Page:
WGBH Radio WGBH Radio theclassicalstation.org

Mendelssohn: Midsummer Night's Dream / Judd, New Zealand Symphony Orchestra

Mendelssohn / Wollerman / New Zealand So / Judd
Release Date: 07/27/2010 
Label:  Naxos   Catalog #: 8570794   Spars Code: DDD 
Composer:  Felix Mendelssohn
Performer:  Gunnar CautheryDavid TimsonTom MisonJenny Wollerman,   ... 
Conductor:  James Judd
Orchestra/Ensemble:  New Zealand Symphony OrchestraNota Bene ChoirVarsity Voices
Number of Discs: 1 
In Stock: Usually ships in 24 hours.  

Notes and Editorial Reviews



MENDELSSOHN A Midsummer Night’s Dream: Complete Incidental Music James Judd, cond; Tom Mison, Adrian Grove, Emily Raymond, Anne-Marie Piazza, Gunnar Cauthery, Peter Kenny, David Timson (nar); Jenny Wollerman, Pepe Becker (sop); Varsity Voices; Nota Bene; New Zealand SO NAXOS 8.570794 (76:44)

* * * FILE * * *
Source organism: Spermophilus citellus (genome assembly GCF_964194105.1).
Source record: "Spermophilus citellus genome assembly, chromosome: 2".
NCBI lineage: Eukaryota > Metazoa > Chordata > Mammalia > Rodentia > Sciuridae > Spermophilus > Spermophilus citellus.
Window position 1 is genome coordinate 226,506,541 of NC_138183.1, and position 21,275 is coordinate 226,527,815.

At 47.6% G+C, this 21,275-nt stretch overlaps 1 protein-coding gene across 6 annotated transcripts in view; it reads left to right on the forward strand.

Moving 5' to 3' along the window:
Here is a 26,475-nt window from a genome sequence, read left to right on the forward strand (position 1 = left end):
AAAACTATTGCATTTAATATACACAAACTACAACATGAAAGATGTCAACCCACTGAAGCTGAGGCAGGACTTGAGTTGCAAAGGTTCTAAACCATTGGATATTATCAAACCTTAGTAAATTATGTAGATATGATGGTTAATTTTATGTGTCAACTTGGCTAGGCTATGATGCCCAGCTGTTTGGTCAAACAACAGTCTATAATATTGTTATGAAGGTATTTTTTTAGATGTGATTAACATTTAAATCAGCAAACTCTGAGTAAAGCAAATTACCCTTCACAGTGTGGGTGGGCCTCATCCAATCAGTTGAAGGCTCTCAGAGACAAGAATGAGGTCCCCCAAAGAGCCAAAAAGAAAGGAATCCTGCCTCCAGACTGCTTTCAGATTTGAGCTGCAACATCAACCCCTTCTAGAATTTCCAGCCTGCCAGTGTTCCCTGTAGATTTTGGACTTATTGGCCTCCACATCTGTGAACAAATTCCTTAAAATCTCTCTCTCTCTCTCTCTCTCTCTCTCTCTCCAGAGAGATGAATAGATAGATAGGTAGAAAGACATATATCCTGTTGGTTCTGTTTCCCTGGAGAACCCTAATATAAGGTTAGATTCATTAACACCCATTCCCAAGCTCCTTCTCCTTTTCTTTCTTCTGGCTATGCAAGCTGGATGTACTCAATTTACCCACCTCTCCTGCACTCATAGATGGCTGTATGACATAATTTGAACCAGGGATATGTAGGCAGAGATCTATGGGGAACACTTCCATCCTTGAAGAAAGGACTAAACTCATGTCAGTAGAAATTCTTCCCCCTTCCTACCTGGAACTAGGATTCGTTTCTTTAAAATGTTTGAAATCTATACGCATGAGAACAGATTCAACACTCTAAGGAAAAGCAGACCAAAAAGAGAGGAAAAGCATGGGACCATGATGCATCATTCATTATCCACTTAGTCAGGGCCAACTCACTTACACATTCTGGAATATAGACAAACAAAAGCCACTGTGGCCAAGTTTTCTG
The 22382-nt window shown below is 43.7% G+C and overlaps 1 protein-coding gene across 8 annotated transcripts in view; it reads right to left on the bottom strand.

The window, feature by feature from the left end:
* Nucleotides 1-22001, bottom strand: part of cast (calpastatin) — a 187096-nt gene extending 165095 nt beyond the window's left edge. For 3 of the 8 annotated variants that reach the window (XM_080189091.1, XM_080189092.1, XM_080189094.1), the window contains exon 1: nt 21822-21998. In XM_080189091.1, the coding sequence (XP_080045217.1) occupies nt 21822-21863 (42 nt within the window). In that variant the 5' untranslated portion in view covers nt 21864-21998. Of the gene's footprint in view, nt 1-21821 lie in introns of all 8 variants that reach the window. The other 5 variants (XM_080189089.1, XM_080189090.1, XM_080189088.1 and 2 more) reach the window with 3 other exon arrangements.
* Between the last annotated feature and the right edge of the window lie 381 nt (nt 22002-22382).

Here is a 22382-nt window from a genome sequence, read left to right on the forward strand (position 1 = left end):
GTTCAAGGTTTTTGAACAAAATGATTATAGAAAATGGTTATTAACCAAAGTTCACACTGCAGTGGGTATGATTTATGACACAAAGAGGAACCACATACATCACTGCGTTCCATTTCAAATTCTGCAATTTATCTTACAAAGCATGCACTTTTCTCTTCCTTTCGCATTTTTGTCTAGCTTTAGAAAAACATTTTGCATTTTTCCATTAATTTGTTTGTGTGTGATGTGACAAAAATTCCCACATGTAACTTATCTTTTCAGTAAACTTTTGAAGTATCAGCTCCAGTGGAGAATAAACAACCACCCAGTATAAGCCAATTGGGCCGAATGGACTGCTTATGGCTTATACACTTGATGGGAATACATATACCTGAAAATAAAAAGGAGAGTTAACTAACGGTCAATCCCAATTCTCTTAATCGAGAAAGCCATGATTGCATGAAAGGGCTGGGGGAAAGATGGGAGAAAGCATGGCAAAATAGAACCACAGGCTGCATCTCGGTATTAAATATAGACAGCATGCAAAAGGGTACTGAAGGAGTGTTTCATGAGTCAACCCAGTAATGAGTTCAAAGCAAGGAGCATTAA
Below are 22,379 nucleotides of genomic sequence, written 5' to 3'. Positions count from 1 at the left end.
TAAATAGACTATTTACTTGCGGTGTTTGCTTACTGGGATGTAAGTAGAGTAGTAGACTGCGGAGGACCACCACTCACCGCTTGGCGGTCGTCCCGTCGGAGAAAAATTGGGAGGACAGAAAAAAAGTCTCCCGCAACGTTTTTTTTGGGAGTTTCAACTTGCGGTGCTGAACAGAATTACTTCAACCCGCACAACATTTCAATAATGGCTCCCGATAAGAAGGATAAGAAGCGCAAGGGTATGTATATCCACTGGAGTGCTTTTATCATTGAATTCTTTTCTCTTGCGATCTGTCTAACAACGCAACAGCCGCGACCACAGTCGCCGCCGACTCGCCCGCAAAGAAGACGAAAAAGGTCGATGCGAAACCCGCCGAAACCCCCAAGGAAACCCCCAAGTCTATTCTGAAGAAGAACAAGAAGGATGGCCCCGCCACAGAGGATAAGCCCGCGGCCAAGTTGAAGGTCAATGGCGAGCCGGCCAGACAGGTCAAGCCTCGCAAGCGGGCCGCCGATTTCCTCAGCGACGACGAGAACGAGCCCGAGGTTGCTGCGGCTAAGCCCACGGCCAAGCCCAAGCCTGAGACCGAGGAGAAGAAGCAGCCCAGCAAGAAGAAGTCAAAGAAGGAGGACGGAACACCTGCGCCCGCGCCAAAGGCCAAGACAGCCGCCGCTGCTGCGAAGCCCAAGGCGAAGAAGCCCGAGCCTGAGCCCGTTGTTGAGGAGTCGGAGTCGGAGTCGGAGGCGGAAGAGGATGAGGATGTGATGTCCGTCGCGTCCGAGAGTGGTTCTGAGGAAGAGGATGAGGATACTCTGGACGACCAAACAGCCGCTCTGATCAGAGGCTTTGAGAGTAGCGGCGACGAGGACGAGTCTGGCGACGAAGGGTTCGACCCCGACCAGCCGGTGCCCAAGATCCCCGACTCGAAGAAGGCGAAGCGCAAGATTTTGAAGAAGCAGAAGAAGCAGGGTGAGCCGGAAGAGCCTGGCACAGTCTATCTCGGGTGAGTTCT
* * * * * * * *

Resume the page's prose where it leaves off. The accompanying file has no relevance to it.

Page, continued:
At the age of only 17, Mendelssohn produced the Overture to A Midsummer Night’s Dream , op. 21. As amazing as this may be, it is Read more equally impressive that when he wrote the rest of the incidental music some decade-and-a-half later, he was able to recapture the spirit of his younger self so vividly, so exactly. Because this music is so often performed as a concert piece, though, we sometimes forget that it is indeed incidental music, written to accompany the spoken word. While there are ample recordings of just the music alone, there are fewer performances of the entire melodrama, and while many of these performances choose to use a single narrator to enact all of the roles (for example, a very fine performance by Seiji Ozawa and the Boston Symphony Orchestra with Dame Judi Dench narrating, on Deutsche Grammophon 439897), the one here has a handful of actors who take on anywhere from two to four roles each. There is something highly convincing about this approach, perhaps because it is performed in the manner that Mendelssohn intended it to be. And though the acting at first seemed to me overdramatic in certain instances, upon repeated listenings the comical aspects, especially, became more apparent. Musically speaking, there is a wonderful sense of youthful energy and sprightliness. James Judd doesn’t overindulge himself; rather he seems to let the music just be. The lighter textures that he keeps help delineate many of the interesting inner voices, and allow splashes of instrumental color that are inherent in Mendelssohn’s orchestration to pop out. All in all, I found myself listening over and over with newfound enthusiasm, and though I still would not be without my other favorite performances (the Ozawa previously mentioned, and Philippe Herreweghe’s stunning account on Harmonia Mundi), the performance here goes to the top of my list of those that include the text. The sound on the disc is perfectly suited to the lighter sounds of this music, only becoming more reverberant when the speakers enter. If one wanted only one recording of the piece, or wanted to add another performance to one’s collection, this is a prime candidate for either. Once again, Naxos produces a winner.